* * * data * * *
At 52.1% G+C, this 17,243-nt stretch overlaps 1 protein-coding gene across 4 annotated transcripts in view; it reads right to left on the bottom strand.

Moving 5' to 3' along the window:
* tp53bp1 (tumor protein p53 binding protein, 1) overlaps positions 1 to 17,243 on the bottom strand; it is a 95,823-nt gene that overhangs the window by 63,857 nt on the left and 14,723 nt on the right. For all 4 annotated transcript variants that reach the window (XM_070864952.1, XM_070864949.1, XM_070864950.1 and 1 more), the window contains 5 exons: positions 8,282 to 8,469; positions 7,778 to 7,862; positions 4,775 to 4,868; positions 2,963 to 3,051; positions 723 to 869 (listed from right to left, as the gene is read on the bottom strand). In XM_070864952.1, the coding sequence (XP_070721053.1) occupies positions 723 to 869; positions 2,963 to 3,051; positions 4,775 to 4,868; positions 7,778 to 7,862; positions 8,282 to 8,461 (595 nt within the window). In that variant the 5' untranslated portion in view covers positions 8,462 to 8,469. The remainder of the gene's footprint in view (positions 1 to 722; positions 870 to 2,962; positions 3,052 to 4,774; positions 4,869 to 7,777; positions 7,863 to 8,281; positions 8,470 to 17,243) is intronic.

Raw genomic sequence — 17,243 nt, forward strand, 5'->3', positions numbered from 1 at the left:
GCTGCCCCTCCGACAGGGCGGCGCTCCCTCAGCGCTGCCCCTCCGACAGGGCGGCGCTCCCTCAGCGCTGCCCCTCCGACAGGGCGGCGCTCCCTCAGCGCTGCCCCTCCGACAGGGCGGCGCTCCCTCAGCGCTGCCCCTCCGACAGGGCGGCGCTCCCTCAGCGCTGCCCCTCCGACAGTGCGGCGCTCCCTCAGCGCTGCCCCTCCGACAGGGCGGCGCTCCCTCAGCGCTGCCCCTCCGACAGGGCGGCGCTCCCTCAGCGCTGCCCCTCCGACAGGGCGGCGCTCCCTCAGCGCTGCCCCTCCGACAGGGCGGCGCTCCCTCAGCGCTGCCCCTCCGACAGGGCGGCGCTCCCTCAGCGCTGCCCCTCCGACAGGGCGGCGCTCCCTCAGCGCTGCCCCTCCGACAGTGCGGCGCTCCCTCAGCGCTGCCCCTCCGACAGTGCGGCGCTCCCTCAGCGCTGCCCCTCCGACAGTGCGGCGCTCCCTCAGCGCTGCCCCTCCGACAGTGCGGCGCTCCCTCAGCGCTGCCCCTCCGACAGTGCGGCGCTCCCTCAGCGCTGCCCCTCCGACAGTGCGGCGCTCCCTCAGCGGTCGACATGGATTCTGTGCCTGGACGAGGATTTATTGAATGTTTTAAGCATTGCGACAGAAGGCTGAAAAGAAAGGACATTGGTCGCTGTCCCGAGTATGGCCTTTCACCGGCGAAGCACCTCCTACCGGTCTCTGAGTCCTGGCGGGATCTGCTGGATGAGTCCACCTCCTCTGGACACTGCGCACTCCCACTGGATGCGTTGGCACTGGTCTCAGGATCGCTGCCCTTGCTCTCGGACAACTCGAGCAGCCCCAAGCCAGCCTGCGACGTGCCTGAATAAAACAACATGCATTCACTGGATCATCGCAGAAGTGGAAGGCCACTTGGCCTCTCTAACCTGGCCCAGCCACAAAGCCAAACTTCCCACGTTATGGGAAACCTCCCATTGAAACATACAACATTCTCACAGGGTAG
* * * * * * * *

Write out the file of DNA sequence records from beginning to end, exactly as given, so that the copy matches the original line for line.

At 52.1% G+C, this 17,243-nt stretch overlaps 1 protein-coding gene across 4 annotated transcripts in view; it reads right to left on the bottom strand.

Moving 5' to 3' along the window:
* tp53bp1 (tumor protein p53 binding protein, 1) overlaps positions 1 to 17,243 on the bottom strand; it is a 95,823-nt gene that overhangs the window by 63,857 nt on the left and 14,723 nt on the right. For all 4 annotated transcript variants that reach the window (XM_070864952.1, XM_070864949.1, XM_070864950.1 and 1 more), the window contains 5 exons: positions 8,282 to 8,469; positions 7,778 to 7,862; positions 4,775 to 4,868; positions 2,963 to 3,051; positions 723 to 869 (listed from right to left, as the gene is read on the bottom strand). In XM_070864952.1, the coding sequence (XP_070721053.1) occupies positions 723 to 869; positions 2,963 to 3,051; positions 4,775 to 4,868; positions 7,778 to 7,862; positions 8,282 to 8,461 (595 nt within the window). In that variant the 5' untranslated portion in view covers positions 8,462 to 8,469. The remainder of the gene's footprint in view (positions 1 to 722; positions 870 to 2,962; positions 3,052 to 4,774; positions 4,869 to 7,777; positions 7,863 to 8,281; positions 8,470 to 17,243) is intronic.

Raw genomic sequence — 17,243 nt, forward strand, 5'->3', positions numbered from 1 at the left:
GCTGCCCCTCCGACAGGGCGGCGCTCCCTCAGCGCTGCCCCTCCGACAGGGCGGCGCTCCCTCAGCGCTGCCCCTCCGACAGGGCGGCGCTCCCTCAGCGCTGCCCCTCCGACAGGGCGGCGCTCCCTCAGCGCTGCCCCTCCGACAGGGCGGCGCTCCCTCAGCGCTGCCCCTCCGACAGTGCGGCGCTCCCTCAGCGCTGCCCCTCCGACAGGGCGGCGCTCCCTCAGCGCTGCCCCTCCGACAGGGCGGCGCTCCCTCAGCGCTGCCCCTCCGACAGGGCGGCGCTCCCTCAGCGCTGCCCCTCCGACAGGGCGGCGCTCCCTCAGCGCTGCCCCTCCGACAGGGCGGCGCTCCCTCAGCGCTGCCCCTCCGACAGGGCGGCGCTCCCTCAGCGCTGCCCCTCCGACAGTGCGGCGCTCCCTCAGCGCTGCCCCTCCGACAGTGCGGCGCTCCCTCAGCGCTGCCCCTCCGACAGTGCGGCGCTCCCTCAGCGCTGCCCCTCCGACAGTGCGGCGCTCCCTCAGCGCTGCCCCTCCGACAGTGCGGCGCTCCCTCAGCGCTGCCCCTCCGACAGTGCGGCGCTCCCTCAGCGGTCGACATGGATTCTGTGCCTGGACGAGGATTTATTGAATGTTTTAAGCATTGCGACAGAAGGCTGAAAAGAAAGGACATTGGTCGCTGTCCCGAGTATGGCCTTTCACCGGCGAAGCACCTCCTACCGGTCTCTGAGTCCTGGCGGGATCTGCTGGATGAGTCCACCTCCTCTGGACACTGCGCACTCCCACTGGATGCGTTGGCACTGGTCTCAGGATCGCTGCCCTTGCTCTCGGACAACTCGAGCAGCCCCAAGCCAGCCTGCGACGTGCCTGAATAAAACAACATGCATTCACTGGATCATCGCAGAAGTGGAAGGCCACTTGGCCTCTCTAACCTGGCCCAGCCACAAAGCCAAACTTCCCACGTTATGGGAAACCTCCCATTGAAACATACAACATTCTCACAGGGTAG